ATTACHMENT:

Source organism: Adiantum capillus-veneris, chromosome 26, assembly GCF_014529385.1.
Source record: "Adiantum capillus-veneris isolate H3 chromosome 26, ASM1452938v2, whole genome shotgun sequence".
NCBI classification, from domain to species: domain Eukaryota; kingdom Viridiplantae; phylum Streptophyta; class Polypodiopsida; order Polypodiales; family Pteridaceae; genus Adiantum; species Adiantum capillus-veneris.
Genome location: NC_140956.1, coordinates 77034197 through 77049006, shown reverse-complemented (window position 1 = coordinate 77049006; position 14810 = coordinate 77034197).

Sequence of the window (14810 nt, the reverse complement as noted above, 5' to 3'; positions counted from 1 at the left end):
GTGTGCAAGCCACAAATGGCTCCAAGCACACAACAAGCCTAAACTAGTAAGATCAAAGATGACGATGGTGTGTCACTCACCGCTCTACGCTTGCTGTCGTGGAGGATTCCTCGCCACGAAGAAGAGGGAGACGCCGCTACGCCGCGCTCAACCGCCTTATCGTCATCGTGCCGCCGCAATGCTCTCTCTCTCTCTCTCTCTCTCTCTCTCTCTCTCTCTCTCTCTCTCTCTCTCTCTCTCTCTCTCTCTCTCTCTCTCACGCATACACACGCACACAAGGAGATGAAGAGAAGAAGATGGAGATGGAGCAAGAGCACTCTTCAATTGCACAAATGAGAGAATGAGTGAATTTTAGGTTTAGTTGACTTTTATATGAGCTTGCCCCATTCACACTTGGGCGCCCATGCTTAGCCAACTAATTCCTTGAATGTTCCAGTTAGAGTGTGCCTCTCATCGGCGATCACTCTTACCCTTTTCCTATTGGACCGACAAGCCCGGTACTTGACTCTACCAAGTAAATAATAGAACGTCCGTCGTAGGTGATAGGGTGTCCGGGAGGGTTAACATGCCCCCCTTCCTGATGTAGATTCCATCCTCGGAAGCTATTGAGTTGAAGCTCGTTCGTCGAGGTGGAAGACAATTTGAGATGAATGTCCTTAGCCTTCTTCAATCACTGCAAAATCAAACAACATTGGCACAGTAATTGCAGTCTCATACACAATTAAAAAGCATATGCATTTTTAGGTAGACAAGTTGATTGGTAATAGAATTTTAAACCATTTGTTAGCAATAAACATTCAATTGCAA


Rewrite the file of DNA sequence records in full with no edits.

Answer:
Source organism: Adiantum capillus-veneris, chromosome 26, assembly GCF_014529385.1.
Source record: "Adiantum capillus-veneris isolate H3 chromosome 26, ASM1452938v2, whole genome shotgun sequence".
NCBI classification, from domain to species: domain Eukaryota; kingdom Viridiplantae; phylum Streptophyta; class Polypodiopsida; order Polypodiales; family Pteridaceae; genus Adiantum; species Adiantum capillus-veneris.
Genome location: NC_140956.1, coordinates 77034197 through 77049006, shown reverse-complemented (window position 1 = coordinate 77049006; position 14810 = coordinate 77034197).

Sequence of the window (14810 nt, the reverse complement as noted above, 5' to 3'; positions counted from 1 at the left end):
GTGTGCAAGCCACAAATGGCTCCAAGCACACAACAAGCCTAAACTAGTAAGATCAAAGATGACGATGGTGTGTCACTCACCGCTCTACGCTTGCTGTCGTGGAGGATTCCTCGCCACGAAGAAGAGGGAGACGCCGCTACGCCGCGCTCAACCGCCTTATCGTCATCGTGCCGCCGCAATGCTCTCTCTCTCTCTCTCTCTCTCTCTCTCTCTCTCTCTCTCTCTCTCTCTCTCTCTCTCTCTCTCTCTCTCTCTCTCACGCATACACACGCACACAAGGAGATGAAGAGAAGAAGATGGAGATGGAGCAAGAGCACTCTTCAATTGCACAAATGAGAGAATGAGTGAATTTTAGGTTTAGTTGACTTTTATATGAGCTTGCCCCATTCACACTTGGGCGCCCATGCTTAGCCAACTAATTCCTTGAATGTTCCAGTTAGAGTGTGCCTCTCATCGGCGATCACTCTTACCCTTTTCCTATTGGACCGACAAGCCCGGTACTTGACTCTACCAAGTAAATAATAGAACGTCCGTCGTAGGTGATAGGGTGTCCGGGAGGGTTAACATGCCCCCCTTCCTGATGTAGATTCCATCCTCGGAAGCTATTGAGTTGAAGCTCGTTCGTCGAGGTGGAAGACAATTTGAGATGAATGTCCTTAGCCTTCTTCAATCACTGCAAAATCAAACAACATTGGCACAGTAATTGCAGTCTCATACACAATTAAAAAGCATATGCATTTTTAGGTAGACAAGTTGATTGGTAATAGAATTTTAAACCATTTGTTAGCAATAAACATTCAATTGCAA